A similar bill in the House would still need to passed out of Labor Committee, according to a Senate press release. House spokesman Larry Berman said a similar bill will be acted on next week, according to the Providence Journal.
“Nobody should be working a full-time job at a wage that keeps them in poverty,” said Senator Erin Lynch, in a press release following the 31 to 5 vote. “Individuals working minimum wage jobs in the state, jobs that are absolutely vital to keep our economy running and many businesses functioning, need to earn a fair wage.”
Voting against the minimum wage increase were Senators Allan Bates (R-Barrington), Nick Kettle (R-Coventry), Mark Cote (R-N.Smithfield), Ed O’Neill (i-Lincoln) and Lou Raptakis (D-Coventry), who suggested a more modest increase to $8.25.
The House version of the bill, sponsored by Rep. David Bennett (D-Warwick), is still before the House Labor Committee, where it was heard on Feb. 4.
The Senate press release includes an overview on minimum wage changes throughout New England.
Raising Rhode Island’s minimum wage, said Senator Lynch, would keep the state even with or close to nearby Massachusetts and Connecticut, states with which Rhode Island is often compared and contrasted.
In Connecticut, for instance, a recently enacted law raises that state’s minimum wage from the current $8.70 to $9.15 on January 1, 2015; then to $9.60 on January 1, 2016, and $10.10 on January 1, 2017.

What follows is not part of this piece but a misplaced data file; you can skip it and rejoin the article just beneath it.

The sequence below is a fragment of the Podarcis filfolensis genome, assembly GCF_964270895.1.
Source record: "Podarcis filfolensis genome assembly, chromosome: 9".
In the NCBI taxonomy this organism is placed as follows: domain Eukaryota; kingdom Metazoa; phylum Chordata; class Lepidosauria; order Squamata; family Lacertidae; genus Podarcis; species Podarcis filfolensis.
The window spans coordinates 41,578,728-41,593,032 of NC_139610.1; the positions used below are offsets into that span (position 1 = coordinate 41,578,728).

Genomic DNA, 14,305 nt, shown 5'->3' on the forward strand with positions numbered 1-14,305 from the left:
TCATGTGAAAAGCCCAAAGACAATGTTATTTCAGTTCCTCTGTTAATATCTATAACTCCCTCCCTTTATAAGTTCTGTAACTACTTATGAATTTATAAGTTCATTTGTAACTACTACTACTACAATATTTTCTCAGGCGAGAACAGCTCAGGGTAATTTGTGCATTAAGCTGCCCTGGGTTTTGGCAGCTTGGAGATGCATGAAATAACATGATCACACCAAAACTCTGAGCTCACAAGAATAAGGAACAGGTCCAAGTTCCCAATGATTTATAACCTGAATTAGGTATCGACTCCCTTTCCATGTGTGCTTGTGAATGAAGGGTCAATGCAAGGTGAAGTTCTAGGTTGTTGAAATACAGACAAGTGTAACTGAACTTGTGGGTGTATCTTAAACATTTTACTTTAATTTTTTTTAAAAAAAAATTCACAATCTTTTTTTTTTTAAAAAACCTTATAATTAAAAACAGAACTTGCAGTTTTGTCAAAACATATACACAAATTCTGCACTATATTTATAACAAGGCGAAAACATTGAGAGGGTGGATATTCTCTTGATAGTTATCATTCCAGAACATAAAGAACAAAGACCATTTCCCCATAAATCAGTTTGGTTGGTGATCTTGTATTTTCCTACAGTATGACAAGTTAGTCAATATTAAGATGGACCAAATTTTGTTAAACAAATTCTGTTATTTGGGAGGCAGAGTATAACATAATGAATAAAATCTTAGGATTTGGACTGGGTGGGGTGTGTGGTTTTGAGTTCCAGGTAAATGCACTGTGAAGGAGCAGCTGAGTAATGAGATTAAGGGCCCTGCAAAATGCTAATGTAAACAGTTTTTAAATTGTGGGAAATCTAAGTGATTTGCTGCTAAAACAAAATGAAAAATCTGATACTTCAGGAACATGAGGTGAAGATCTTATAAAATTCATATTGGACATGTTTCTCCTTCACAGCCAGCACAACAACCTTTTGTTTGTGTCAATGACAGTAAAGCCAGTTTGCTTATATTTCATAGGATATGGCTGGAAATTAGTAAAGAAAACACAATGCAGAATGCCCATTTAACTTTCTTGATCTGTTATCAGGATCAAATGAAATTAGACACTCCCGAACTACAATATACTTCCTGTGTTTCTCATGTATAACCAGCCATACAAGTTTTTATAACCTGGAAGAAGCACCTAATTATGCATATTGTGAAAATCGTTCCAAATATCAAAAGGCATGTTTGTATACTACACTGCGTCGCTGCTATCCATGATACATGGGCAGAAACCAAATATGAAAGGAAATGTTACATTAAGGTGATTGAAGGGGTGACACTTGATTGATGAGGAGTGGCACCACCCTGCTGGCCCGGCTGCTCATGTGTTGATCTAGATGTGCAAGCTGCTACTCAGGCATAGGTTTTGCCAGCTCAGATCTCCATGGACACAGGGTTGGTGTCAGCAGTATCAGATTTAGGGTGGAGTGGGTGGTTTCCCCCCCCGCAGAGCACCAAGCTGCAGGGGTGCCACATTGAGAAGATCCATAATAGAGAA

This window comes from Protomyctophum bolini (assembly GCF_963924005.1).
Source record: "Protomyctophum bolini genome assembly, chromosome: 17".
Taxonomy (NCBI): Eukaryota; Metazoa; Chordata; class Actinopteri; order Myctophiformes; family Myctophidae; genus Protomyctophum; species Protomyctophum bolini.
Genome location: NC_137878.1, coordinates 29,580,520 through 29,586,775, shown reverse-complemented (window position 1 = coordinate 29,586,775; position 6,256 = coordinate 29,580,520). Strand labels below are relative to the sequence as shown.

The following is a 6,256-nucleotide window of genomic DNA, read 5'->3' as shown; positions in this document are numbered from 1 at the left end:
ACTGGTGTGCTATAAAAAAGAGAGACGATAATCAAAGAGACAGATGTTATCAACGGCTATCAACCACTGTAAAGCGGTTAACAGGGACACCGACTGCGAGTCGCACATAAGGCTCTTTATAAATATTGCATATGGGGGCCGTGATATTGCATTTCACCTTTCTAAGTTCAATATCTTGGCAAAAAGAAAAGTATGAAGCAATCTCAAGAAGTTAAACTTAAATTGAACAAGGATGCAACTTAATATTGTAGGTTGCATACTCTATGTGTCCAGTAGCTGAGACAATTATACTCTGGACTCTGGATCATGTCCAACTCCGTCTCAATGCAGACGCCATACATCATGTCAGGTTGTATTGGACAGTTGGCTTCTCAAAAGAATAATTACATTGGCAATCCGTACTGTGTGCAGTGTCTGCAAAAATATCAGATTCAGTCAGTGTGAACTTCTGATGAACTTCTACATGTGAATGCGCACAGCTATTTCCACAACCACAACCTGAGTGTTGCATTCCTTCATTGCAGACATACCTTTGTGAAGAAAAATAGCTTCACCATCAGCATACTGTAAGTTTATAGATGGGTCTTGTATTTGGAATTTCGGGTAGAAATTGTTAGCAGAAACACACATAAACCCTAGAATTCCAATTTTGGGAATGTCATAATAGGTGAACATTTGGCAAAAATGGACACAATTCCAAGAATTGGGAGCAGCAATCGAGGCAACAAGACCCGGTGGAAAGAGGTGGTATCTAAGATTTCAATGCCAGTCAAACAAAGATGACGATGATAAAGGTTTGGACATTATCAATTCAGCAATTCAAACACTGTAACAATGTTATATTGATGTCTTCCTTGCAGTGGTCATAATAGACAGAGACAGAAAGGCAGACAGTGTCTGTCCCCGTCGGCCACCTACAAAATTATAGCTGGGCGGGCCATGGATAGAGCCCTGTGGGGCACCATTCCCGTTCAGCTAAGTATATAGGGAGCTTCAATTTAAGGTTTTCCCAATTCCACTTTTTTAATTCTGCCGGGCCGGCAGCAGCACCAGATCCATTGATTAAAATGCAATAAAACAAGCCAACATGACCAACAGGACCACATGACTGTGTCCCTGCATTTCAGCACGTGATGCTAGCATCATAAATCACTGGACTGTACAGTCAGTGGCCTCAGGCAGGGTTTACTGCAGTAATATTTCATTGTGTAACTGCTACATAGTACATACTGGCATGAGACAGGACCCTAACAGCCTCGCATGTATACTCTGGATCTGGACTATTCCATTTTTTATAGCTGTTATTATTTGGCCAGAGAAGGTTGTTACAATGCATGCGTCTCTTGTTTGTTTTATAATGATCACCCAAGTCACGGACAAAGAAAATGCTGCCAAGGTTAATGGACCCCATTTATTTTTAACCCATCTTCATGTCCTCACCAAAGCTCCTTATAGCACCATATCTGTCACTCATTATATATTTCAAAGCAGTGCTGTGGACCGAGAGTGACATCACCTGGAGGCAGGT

The Raise Up Massachusetts ballot initiative will, if approved, raise the Bay State’s wage from the current $8 to $9.25 at the beginning of 2015, and to $10.50 beginning in 2016. Beginning the following year, the minimum wage in Massachusetts would be tied to the cost of living. The ballot initiative would also increase the hourly wage of tipped workers to $4.15 in 2015 and to $6.30 the following year.
The minimum wage of the other New England states is: Vermont, $8.73, with an increase to $9.15 scheduled in 2015, then to $9.60 in 2016, to $10 in 2017 and to $10.50 in 2018; Maine, $7.50, and New Hampshire, $7.25. The federal minimum wage, which has not changed since 2009, is $7.25.
Meanwhile, a controversial House budget provision to block minimum wage increases at the municipal level has made more national news than it has local news, being covered recently by The Nation and Huffington Post.